“Once we learn to monetize everything, we take this gifting economy out to the world,” Keim said. “We can take the Illuminati’s cyber gold and silver, and distribute it evenly. Once we have this, we can live in abundance, rather than scarcity.”
… came to Burning Man to see what a gifting- and abundance-based economy could look like. Money and branding aren’t allowed at Burning Man. Everyone brings or prepares gifts (alcohol, snacks such as pancakes, or little necklaces that say “Burning Man 2014”) that they exchange.
“One of the biggest barriers to the gift economy is debt, the usury. With cryptocurrency we can reengineer abundance rather than scarcity,”
…someone riding past their camp earlier that day had yelled at them — “F—ing bitcoin’s not allowed on the playa,” or something to that effect. The campers had been surprised but not terribly offended…
“I’m the messiah, and money grows on trees,” Keim said.
No, but seriously, what’s the gist?
“I am the messiah,” he repeated, getting on his dust-and-EL-wire-covered bicycle.
Before I could reenter the tent, an extremely attractive couple stopped me and eyed me up and down.
“This is it, right?” asked the man, who was wearing a top hat and genie pants, which for some reason wasn’t even a turn-off anymore. (I’ve been here too long.)
“Tantra tent?” he asked, cocking his head.
No. Not tantra. Bitcoin.
Sounds like Mr Bitcoin messiah might have been tooting his own horn, if you know what I mean. Scarface, if you don’t.
Full story here.
Kudos to Nellie Bowles and Re/Code, your Burning Man coverage this year has been superb.
Money is technically not banned at Burning Man, and Bitcoins certainly aren’t…yet. The principle of “DeCommodification” conveniently stretches to include a lot of things. If you read the fine print of the Principles, they never actually use the word money. They do, however, place a ban on “consumption” – if you want to partake, you must participate.
Everything’s free but nothing’s for sale. Gifting is encouraged, but barter is verboten. Volunteering (ie free labor) is encouraged, as long as it is on projects that are for the benefit of BMOrg. The systems they’ve built to facilitate all of this are rudimentary, and don’t seem to be much of an Organizational priority. The priorities are more like new ticketing schemes and revenue streams, corporate tax structure, self-promotion, and Big Data: “Burner Profiles” and Census results. The information collected about us continues to become more detailed, as the ticket prices head skywards.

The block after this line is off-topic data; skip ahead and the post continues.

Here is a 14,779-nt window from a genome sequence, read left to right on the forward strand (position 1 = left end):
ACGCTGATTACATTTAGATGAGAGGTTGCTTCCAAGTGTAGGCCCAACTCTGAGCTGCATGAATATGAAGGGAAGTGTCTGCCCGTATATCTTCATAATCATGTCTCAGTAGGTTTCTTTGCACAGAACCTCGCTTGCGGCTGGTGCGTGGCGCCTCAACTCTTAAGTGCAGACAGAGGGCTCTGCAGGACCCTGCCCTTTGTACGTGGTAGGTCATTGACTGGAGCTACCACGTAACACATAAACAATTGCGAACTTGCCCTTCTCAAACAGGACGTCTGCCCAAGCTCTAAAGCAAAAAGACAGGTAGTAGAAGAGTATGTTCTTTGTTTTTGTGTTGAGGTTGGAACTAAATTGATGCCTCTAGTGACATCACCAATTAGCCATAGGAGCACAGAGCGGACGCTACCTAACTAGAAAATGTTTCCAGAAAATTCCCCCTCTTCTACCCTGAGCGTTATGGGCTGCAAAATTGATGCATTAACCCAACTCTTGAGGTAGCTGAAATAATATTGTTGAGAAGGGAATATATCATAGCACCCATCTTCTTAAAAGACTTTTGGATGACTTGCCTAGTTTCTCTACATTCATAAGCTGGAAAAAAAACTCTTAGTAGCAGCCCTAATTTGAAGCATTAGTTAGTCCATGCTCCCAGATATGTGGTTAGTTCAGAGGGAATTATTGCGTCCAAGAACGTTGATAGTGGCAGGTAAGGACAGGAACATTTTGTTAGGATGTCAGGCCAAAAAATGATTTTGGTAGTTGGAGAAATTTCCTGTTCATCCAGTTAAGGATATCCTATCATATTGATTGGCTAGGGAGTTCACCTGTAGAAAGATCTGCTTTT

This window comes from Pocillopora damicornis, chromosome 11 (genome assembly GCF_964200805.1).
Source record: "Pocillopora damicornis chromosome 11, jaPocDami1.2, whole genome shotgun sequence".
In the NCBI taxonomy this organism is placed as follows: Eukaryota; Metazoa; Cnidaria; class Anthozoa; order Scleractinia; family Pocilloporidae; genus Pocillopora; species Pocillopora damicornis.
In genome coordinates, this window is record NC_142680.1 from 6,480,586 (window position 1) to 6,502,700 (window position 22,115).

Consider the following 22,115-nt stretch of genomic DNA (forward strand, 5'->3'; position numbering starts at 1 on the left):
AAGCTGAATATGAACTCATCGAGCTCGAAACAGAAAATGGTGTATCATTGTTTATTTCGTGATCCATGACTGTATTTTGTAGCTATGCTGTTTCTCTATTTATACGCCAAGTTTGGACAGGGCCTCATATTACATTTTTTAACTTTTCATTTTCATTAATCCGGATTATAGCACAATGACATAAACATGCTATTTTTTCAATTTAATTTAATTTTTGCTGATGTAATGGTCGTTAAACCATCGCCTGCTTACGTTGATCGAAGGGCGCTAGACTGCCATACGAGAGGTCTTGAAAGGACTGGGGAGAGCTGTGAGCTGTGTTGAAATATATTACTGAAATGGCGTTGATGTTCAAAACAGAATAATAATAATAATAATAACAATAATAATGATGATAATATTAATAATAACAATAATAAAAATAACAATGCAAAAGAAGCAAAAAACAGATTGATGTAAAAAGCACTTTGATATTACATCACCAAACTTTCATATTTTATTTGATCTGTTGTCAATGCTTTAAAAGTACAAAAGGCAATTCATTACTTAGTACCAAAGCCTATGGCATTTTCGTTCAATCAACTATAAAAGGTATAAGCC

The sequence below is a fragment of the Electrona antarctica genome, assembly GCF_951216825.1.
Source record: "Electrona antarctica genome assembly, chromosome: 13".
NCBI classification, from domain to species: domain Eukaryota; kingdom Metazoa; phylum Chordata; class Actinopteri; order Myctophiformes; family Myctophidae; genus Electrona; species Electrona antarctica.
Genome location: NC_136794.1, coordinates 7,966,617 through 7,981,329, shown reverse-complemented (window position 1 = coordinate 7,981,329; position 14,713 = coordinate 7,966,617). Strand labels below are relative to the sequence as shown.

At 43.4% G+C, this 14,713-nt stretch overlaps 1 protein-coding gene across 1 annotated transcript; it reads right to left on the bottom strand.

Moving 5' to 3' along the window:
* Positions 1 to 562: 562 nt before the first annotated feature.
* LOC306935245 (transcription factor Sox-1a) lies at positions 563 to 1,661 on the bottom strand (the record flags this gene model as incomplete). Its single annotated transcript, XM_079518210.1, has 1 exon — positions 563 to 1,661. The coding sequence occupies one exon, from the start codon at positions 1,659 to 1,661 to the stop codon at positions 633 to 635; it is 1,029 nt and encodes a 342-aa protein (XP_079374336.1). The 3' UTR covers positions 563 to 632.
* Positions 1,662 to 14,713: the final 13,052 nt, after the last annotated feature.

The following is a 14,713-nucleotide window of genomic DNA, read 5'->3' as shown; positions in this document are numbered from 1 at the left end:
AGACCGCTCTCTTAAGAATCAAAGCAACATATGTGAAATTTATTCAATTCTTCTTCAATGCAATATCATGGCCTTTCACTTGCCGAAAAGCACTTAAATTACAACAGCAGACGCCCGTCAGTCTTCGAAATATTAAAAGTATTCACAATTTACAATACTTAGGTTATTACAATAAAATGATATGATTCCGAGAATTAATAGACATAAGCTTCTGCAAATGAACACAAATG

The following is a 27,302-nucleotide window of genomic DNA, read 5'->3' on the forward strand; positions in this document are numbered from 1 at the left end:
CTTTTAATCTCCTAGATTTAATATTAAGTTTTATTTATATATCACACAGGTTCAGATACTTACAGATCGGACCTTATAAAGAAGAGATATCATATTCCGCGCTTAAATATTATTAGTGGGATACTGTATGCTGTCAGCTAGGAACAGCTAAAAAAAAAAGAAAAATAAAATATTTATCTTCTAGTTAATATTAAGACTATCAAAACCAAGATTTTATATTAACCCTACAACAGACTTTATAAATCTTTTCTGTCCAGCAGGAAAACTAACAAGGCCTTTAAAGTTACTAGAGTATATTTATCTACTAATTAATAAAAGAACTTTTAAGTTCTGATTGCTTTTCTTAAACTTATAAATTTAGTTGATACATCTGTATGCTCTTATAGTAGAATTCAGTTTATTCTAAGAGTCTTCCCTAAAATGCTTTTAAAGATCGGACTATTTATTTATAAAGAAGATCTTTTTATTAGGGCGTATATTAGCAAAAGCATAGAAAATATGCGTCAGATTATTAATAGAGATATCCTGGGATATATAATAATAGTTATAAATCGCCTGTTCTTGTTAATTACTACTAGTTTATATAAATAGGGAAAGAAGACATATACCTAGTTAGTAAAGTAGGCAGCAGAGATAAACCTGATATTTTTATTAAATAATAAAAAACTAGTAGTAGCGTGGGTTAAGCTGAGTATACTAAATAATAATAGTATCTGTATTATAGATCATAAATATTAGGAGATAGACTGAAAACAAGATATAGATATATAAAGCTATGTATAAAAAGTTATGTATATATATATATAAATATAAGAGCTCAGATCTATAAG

BMOrg claim to be pioneers in the “sharing economy”, yet it’s hard to pinpoint what exactly they do that relates to it. “We don’t sell drinks” is not quite the same as “we’ve figured out new economic models for people to peacefully co-exist”. Rather than being counter-economics, the economics of Burning Man are not dissimilar to those of the Pharaohs. Pharaoh gets the gold while the sherpas do the labor.
Is this all that could ever be? Do we create a radical experiment, year after year, by doing the same old shit in the same old way – just add Virgins?
Burning Man started in the mid-80’s, when Madonna’s new album was “Like a Virgin” and the first gangsta rap song had just been released. Now we are well into the 21st century. In the 90’s we got the Web, in the Naughties we got smart phones and social media, in the Teenies we got Twitter and Uber and NSA spying and Google buying military robot companies.
Larry Harvey was asked about Bitcoin in New York in 2013.
I’m in Dr Kittay’s class at Columbia University called Technology, Religion, and Future. Today, we had an event on Burning Man, where the Burning Man committee including Larry Harvey (Founder of Burning Man) came in to talk about the event with our class. The link is below
I asked if they would consider accepting Bitcoin as a form of payment. They unanimously said yes! At first Larry was like, hmm never thought about that. Then one guy said, well its not really that stable yet but hell, if it makes people happy lets do it! They all nodded in agreement. Woot! Now they just have to follow up on it by adding the ‘Pay in BTC’ button to the ticket purchase section of their site.
Of course, fast forward a year later and there is not so much as a hint of Bitcoin entering the Burning Man universe, yet alone experimenting with new ideas of liberty like Agorism. Quite what is the vision for this social engineering petri dish over the next century remains to be seen: it’s “coming soon”, like the video of the Founders talk at Columbia. BMOrg are still struggling to mail tickets to people in San Francisco, and are completely unable to mail them to other countries. Meanwhile we have Burnier-Than-Thous bemoaning smart phones, drones, sherpas, dubstep DJs, even the postal service. Will technology innovation in the Default world have to stay there, while Burning Man stagnates, just so that Burnier-Than-Thous can feel they’re doing it better?
Their Plan for the Playa, it seems, is to force us to accept an ever-increasing range of Default world transactions (all done solely via BMOrg, with the Feds getting a cut too), and an ever-decreasing amount of Gifting. Commerce is banned, so’s barter. Citizens don’t get a say in the city, so there is no political discourse in this civilization – except for the guest speakers the Founders invite in. Burning Man doesn’t care what you believe, as long as it’s the Ten Principles.
Perhaps it is significant that BMOrg are strengthening their ties to the two major political parties, while at the same time trying to dismiss the streak of libertarianism and anarchy that Burning Man originally sprung forth from.
When innovation and creativity are regulated out of existence by bureaucracy, the subversive dissenters, the anarcho-crypto-punks, start looking for remote wildernesses where they can go and create the New New Thing.
“Good riddance!”, cry the Townspeople, when the Sheriffs chase the Cowboys out of town. It matters not to them that the Cowboys started the town, hired the Sheriffs, and invited all the Townspeople in. “Cowboys are bad”, say the Townspeople. “Everyone knows that”.